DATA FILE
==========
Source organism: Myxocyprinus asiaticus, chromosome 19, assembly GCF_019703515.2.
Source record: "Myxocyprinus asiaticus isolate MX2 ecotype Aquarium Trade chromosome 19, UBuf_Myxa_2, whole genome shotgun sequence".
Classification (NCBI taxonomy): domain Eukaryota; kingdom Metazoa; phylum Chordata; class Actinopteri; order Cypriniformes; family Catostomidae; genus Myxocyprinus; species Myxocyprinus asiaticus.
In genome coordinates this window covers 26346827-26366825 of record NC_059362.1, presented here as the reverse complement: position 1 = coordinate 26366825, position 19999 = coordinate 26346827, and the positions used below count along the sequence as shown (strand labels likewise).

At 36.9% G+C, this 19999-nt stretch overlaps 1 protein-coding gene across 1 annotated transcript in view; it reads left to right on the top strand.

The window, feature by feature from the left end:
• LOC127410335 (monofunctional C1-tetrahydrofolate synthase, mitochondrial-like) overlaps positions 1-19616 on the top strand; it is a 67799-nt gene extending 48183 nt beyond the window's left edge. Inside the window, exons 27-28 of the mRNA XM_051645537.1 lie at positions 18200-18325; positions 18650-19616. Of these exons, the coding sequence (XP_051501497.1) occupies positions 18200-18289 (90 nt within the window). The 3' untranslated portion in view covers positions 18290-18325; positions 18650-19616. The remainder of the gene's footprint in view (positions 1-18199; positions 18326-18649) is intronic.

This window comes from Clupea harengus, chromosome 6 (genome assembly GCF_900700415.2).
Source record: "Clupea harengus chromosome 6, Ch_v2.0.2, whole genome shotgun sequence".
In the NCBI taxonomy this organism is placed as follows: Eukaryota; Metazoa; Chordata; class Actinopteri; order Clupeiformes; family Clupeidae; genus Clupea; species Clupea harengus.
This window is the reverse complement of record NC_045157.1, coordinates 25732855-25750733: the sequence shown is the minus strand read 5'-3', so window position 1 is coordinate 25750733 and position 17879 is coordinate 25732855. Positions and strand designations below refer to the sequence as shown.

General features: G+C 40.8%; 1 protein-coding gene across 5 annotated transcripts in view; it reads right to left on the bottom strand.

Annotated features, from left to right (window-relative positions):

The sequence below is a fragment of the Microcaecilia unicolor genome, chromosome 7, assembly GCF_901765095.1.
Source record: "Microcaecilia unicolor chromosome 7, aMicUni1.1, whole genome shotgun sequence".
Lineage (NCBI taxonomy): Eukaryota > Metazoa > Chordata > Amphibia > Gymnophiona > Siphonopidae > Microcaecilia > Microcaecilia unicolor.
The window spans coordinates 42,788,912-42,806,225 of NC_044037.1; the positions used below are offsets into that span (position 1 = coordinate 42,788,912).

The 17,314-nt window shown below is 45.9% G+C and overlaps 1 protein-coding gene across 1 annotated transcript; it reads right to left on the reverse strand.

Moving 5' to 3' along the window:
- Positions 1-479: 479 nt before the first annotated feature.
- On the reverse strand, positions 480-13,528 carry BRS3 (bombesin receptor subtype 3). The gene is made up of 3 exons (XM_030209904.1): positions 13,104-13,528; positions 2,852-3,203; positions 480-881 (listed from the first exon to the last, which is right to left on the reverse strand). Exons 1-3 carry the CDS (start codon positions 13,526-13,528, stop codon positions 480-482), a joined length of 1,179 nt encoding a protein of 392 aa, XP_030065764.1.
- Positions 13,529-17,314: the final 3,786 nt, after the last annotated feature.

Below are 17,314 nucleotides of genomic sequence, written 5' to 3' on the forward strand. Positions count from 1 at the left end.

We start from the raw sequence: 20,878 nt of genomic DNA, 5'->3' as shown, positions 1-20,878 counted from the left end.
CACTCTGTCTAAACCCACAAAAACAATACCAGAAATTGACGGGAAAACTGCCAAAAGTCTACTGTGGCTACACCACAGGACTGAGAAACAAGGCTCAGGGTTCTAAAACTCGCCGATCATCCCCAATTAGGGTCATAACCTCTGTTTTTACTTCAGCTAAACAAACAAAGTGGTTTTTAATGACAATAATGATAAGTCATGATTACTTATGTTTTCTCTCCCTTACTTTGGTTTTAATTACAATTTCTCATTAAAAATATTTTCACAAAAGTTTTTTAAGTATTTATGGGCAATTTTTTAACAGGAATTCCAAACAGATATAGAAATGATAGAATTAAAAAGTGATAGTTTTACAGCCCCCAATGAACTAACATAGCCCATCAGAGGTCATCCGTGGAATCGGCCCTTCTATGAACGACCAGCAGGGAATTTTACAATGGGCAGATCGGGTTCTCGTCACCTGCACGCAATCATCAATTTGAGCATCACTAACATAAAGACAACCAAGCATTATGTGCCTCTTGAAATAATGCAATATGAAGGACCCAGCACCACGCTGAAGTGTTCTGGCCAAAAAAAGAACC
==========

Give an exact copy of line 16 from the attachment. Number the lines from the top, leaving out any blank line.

Lineage (NCBI taxonomy): Eukaryota > Metazoa > Chordata > Amphibia > Gymnophiona > Siphonopidae > Microcaecilia > Microcaecilia unicolor.